• Multithreading - Qt's take on threading and how to speed up your program with concurrency.
  • Fails - some more memorable performance problems I encountered in my career
  • Part III - Selected Qt Modules
  • File I/O etc - Qt and file system performance, JSON and XML parsing. Also memory mapped files and caching.
  • Graphic - GUI, widget and QML performance. Probably the most interesting part of the book.
  • Networking - network performance and network support in Qt. Because we live in the ubiquitous connectivity era!
However, the editors wished two additional chapters, so I also added them (unfortunately, this made the three-part structure obsolete):
  • Mobile and embedded - how to use Qt on mobile and embedded (a kind of advanced chapter applying all we have learned before to two specific platforms)
  • Testing - a goodie chapter about testing techniques, GUI testing and performance regression tests. At the end this chapter turned out pretty interesting!

I really think that this book can do a good job to guide the reader from an intermediate to the (lower) advanced level!

Table of Contents

On the publisher's book page there is a TOC (here), but it is very high level, and doesn't really show the real contents of the book. It goes rather monotonously like "Some intro for topic", "Qt classes fro that", "Performance techniques for that", "Summary", "Questions" and "Further reading". I agree with you that one cannot judge the level and quality of the book from that. It could be everything - from horrible to superb.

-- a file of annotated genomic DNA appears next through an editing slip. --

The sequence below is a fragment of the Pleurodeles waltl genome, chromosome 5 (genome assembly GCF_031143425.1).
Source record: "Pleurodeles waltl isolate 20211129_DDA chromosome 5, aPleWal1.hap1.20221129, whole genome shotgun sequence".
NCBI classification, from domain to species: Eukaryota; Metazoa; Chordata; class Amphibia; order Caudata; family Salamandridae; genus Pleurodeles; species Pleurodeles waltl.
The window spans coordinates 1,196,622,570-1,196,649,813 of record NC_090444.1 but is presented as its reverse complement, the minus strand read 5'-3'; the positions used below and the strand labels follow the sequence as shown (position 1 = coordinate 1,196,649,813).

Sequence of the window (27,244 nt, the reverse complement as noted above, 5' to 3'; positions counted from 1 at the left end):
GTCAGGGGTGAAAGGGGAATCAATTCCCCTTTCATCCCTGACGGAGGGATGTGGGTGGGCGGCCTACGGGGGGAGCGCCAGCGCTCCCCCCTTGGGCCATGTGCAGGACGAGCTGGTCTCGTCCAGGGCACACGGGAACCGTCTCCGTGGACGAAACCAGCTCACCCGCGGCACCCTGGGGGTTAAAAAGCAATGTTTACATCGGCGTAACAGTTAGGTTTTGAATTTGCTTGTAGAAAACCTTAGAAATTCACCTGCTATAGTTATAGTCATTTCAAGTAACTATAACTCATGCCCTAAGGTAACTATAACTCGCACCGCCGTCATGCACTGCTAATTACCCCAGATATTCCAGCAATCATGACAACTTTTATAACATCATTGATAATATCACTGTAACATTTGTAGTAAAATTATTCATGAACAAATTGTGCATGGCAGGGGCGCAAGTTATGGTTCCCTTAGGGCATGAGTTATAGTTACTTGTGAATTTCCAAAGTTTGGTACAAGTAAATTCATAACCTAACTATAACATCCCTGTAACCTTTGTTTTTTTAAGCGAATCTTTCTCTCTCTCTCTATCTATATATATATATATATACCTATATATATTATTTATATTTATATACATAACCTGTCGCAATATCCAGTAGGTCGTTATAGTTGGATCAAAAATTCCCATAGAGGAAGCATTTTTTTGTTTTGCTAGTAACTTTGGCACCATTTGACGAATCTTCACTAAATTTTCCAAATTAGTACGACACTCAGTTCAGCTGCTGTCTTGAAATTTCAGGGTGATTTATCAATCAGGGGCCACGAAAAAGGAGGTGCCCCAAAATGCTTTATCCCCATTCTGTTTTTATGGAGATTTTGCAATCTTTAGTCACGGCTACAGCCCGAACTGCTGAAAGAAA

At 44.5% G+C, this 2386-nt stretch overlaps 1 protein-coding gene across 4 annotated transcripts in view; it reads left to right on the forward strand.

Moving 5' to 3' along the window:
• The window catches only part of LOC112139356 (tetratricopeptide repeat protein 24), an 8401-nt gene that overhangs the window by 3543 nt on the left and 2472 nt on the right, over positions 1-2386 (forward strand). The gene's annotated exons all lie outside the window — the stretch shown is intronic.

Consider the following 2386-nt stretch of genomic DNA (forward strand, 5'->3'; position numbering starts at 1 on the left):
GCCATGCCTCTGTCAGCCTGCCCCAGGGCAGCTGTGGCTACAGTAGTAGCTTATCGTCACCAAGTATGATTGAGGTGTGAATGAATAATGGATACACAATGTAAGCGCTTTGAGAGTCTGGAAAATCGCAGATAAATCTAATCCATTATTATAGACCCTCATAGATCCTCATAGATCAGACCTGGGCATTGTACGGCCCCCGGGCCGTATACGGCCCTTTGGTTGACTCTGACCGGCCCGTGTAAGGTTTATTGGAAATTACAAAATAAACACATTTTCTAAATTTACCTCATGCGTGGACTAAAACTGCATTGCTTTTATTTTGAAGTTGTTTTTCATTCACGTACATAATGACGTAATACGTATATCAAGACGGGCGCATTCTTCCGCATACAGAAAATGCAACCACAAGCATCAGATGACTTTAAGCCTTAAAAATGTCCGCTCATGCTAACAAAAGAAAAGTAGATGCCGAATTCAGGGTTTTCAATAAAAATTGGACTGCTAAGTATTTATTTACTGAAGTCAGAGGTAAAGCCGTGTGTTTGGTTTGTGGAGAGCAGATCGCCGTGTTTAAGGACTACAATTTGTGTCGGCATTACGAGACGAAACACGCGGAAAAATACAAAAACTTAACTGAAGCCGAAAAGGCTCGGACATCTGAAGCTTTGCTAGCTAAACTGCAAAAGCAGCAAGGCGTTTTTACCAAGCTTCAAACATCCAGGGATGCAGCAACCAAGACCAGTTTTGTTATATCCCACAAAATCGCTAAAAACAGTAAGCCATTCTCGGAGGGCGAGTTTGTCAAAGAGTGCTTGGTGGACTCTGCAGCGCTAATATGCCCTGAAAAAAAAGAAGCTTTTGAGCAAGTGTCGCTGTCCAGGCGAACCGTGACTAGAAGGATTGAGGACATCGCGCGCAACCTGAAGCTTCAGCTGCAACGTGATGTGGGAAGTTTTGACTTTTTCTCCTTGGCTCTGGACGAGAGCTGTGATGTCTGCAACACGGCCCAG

For that reason I include here a complete TOC as it appears in the book, so you can have a better idea of themes covered. Without much further ado, here it is:

OK, I tried, but it's way too long, it follows at the end* of the post.

You can see from that more detailed TOC that there is a wealth of information and techniques in there! I really think that This book can do a good job to guide the reader from an intermediate to the (lower) advanced level!

The "Questions" and "Further Reading" sections

As unseemly as they look in the TOC, these sections were my secret personal favorites. The "Questions" sections contain, as you probably guessed, some questions to test your understanding of themes discussed in the given chapter, but they also will try to deepen your understanding and sometimes even to introduce new and interesting information! I enjoyed writhing them because it was fun trying to find out how could I keep an intelligent reader still interested after the real material was already introduced.

As this is an intermediate-level book, and because I didn't want to write a 500-600 pages tome, it couldn't go deep on every of the introduced themes. Because of that I also included the "Further Reading" sections, where more advanced materials are referenced. Qt covers so many areas, and some themes like networking, graphics, embedded or mobile are so deep, that you will definitely need to consult more books and articles! In hindsight I should have to include even more references, but you know, If I had more time etc...


If I had more time, this book could (of course) be much better. But even so I'm rather content with it, considering that I wrote it in half of a year only, in parallel with my normal working hours. I hope you will enjoy it!

PS: Maybe I will start some kind of online addendum/errata for this book, as there are quite many things I'm still leaning after I finished writing it.

* Here comes the TOC in its whole glory:


Chapter 1: Understanding Performant Programs 1

  Why performance is important 1

    The price of performance optimization 2

  Traditional wisdom and basic guidelines 2